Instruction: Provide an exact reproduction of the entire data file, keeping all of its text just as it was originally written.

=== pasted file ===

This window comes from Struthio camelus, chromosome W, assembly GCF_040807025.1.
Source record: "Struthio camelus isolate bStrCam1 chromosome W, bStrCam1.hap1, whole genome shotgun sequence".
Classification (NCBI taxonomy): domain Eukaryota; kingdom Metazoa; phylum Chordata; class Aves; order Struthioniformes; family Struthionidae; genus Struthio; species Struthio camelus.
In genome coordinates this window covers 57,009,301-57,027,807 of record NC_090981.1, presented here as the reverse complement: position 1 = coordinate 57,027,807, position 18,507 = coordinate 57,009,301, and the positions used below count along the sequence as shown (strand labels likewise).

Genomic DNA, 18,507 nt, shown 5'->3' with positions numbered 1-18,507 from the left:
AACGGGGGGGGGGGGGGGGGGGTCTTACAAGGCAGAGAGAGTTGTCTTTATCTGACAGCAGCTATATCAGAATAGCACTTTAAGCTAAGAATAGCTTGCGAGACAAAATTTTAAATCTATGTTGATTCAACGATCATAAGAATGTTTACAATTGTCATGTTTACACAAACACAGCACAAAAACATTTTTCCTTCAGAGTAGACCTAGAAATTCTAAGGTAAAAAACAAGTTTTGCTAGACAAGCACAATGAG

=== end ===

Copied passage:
This window comes from Struthio camelus, chromosome W, assembly GCF_040807025.1.
Source record: "Struthio camelus isolate bStrCam1 chromosome W, bStrCam1.hap1, whole genome shotgun sequence".
Classification (NCBI taxonomy): domain Eukaryota; kingdom Metazoa; phylum Chordata; class Aves; order Struthioniformes; family Struthionidae; genus Struthio; species Struthio camelus.
In genome coordinates this window covers 57,009,301-57,027,807 of record NC_090981.1, presented here as the reverse complement: position 1 = coordinate 57,027,807, position 18,507 = coordinate 57,009,301, and the positions used below count along the sequence as shown (strand labels likewise).

Genomic DNA, 18,507 nt, shown 5'->3' with positions numbered 1-18,507 from the left:
AACGGGGGGGGGGGGGGGGGGGTCTTACAAGGCAGAGAGAGTTGTCTTTATCTGACAGCAGCTATATCAGAATAGCACTTTAAGCTAAGAATAGCTTGCGAGACAAAATTTTAAATCTATGTTGATTCAACGATCATAAGAATGTTTACAATTGTCATGTTTACACAAACACAGCACAAAAACATTTTTCCTTCAGAGTAGACCTAGAAATTCTAAGGTAAAAAACAAGTTTTGCTAGACAAGCACAATGAG